VA loan limits went away in 2020: Here’s what that means

by Kerrie Kennedy

If you’re not a veteran, you might not be aware that effective Jan. 1, 2020, legislation removing VA loan limits for veterans with their full entitlement went into effect.

The historic change means qualified borrowers using VA loans can borrow any amount of money with no down payment. Previously, borrowers who wanted to take advantage of zero down payment loans were constrained by their county-level loan limit.

A veteran buying a $584,350 house in a county where the limit is $484,350 for example, would need to put down $25,000 ($100,000 difference x 25 percent).

 The change, part of the federal  Blue Water Navy Vietnam Veterans Act of 2019 signed into law last June, was instituted in response to the rising cost of housing across the country.

“Home prices have risen strongly over the past decade across the country, as solid demand met insufficient supply,” said Realtor.com Senior Economist George Ratiu in a press release. “For many veterans, higher house values coupled with loan limits placed additional burdens on the path to homeownership. The change in loan limits removes an obstacle for many veterans, and just as importantly, it offers a wider geographical choice on the journey to their next home.”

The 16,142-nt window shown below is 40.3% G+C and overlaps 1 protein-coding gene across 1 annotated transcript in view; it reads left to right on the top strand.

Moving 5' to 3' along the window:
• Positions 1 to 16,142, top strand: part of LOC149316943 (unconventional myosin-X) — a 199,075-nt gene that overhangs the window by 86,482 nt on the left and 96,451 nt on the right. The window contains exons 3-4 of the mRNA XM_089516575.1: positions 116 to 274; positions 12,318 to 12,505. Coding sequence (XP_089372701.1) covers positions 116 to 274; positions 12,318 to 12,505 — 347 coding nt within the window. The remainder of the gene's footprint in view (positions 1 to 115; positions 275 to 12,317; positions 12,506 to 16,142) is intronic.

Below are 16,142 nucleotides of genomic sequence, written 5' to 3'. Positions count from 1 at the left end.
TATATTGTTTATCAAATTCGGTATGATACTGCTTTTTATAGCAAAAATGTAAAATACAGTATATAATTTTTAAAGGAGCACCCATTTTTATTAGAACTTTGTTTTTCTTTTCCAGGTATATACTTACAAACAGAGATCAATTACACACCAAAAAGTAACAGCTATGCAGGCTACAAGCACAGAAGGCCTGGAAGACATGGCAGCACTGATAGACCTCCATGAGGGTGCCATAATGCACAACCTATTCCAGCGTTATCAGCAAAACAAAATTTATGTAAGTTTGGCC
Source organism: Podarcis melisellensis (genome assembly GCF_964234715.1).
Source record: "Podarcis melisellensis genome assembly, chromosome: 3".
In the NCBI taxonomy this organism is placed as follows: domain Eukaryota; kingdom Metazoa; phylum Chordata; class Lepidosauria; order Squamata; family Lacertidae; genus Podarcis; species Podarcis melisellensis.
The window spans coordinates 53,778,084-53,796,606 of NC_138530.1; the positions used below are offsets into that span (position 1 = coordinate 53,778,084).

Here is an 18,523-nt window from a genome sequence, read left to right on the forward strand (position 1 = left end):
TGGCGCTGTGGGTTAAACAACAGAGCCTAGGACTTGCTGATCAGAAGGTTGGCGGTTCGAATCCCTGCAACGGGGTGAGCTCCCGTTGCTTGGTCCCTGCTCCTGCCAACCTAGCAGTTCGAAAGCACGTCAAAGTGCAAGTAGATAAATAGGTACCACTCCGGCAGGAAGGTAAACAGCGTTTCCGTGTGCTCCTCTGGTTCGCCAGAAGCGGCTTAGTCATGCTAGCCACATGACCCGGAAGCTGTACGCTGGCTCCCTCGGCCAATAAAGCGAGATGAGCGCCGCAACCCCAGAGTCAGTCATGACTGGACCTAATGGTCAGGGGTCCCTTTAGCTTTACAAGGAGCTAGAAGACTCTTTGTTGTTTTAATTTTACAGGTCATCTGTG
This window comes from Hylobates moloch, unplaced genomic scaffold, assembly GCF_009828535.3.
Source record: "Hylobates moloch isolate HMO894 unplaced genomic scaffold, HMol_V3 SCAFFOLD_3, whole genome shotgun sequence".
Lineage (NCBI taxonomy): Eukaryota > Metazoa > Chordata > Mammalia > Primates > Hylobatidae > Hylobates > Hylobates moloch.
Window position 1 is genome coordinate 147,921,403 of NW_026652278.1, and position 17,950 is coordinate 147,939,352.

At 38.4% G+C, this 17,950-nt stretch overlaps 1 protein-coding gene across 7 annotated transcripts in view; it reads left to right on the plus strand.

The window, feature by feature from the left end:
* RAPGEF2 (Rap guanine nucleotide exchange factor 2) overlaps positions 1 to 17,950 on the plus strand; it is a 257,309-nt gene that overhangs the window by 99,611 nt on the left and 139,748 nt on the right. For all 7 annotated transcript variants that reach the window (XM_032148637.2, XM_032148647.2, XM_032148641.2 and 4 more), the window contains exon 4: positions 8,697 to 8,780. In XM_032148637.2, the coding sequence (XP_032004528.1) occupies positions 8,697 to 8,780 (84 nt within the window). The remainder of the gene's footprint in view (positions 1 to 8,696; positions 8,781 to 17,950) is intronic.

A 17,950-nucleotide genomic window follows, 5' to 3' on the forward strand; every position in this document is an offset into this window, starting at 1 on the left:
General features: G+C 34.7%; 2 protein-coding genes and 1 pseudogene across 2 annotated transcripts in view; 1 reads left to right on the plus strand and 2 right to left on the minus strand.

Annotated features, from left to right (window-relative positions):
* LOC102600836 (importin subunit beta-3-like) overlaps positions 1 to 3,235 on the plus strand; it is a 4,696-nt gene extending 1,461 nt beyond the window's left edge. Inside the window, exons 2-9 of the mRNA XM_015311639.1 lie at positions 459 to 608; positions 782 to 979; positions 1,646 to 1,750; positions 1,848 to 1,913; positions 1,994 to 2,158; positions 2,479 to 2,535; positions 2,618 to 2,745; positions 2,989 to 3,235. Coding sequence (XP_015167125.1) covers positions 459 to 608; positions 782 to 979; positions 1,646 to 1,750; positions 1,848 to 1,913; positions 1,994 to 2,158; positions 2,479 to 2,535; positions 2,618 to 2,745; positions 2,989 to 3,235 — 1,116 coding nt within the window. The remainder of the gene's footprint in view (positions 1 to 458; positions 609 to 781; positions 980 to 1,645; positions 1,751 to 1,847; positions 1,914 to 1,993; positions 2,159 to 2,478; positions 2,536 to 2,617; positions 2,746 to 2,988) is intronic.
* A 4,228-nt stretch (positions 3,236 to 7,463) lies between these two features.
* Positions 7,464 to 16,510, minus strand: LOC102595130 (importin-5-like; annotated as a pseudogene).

According to data from Realtor.com, a whopping 124 U.S. counties had a higher average list price than the 2019 loan limits.

VA borrowers in Los Angeles will see the biggest savings. According to realtor.com, the average listing price in L.A.  is $1,655,468. Based on that number, VA borrowers would have had to come up with a down payment of $232,236.

Introduced in 1944 as part of the G.I. bill, more than 24 million service members have used VA loans to become homeowners since then, according to the Department of Veteran Affairs.

In 2019, VA loans across the country numbered 624,00, up 43 percent from 2014.

In order to be eligible for a VA loan, which can only be used for primary residences or to refinance an existing mortgage, the applicant must meet one of the following requirements:

▪ Served 90 consecutive days of active service during wartime

▪ Served 181 days of active service during peacetime

▪ Served six years in the National Guard or reserves

▪ Be the spouse of a service member who died in the line of duty or a service-connected disability.

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